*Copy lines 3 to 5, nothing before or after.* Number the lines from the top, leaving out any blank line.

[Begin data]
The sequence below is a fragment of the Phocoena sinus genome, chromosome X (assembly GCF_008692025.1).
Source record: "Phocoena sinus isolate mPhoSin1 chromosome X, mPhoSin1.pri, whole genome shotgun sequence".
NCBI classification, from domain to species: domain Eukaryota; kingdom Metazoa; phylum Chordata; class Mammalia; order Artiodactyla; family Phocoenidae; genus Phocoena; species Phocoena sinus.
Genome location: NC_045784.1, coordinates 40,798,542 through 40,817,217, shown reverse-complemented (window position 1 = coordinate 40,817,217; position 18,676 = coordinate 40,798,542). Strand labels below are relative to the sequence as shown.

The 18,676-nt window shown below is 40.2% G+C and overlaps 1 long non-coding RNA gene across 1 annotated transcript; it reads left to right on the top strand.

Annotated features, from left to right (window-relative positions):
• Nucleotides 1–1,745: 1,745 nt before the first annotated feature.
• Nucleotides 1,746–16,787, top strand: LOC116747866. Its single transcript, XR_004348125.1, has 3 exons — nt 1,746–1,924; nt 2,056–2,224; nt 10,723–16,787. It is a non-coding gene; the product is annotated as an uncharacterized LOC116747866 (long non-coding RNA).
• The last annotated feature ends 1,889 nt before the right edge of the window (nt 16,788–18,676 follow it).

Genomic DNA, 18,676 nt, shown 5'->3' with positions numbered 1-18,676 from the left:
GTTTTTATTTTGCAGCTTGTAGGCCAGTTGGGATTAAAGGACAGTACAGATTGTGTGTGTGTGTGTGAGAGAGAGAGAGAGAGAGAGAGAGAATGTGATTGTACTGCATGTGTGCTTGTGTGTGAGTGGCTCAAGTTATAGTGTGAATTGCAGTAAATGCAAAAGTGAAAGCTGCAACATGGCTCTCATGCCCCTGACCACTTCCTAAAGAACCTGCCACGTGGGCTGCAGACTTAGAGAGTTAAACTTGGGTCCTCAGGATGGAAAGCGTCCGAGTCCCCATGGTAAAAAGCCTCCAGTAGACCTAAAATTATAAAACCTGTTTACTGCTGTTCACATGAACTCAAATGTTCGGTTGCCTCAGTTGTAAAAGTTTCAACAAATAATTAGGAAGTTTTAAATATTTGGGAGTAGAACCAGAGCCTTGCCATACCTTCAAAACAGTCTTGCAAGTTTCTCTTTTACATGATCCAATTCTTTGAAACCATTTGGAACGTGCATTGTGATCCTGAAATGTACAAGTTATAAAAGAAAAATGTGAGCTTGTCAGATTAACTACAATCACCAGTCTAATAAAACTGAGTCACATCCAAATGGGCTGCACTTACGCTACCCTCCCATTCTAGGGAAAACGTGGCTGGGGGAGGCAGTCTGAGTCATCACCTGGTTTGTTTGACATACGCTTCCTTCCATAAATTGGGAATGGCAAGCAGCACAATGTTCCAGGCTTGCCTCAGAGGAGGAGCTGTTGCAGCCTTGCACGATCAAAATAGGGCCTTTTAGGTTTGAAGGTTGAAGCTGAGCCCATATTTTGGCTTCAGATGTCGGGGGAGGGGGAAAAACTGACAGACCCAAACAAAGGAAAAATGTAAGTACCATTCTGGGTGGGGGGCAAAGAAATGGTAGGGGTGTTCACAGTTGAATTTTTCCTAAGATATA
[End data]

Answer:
NCBI classification, from domain to species: domain Eukaryota; kingdom Metazoa; phylum Chordata; class Mammalia; order Artiodactyla; family Phocoenidae; genus Phocoena; species Phocoena sinus.
Genome location: NC_045784.1, coordinates 40,798,542 through 40,817,217, shown reverse-complemented (window position 1 = coordinate 40,817,217; position 18,676 = coordinate 40,798,542). Strand labels below are relative to the sequence as shown.

The 18,676-nt window shown below is 40.2% G+C and overlaps 1 long non-coding RNA gene across 1 annotated transcript; it reads left to right on the top strand.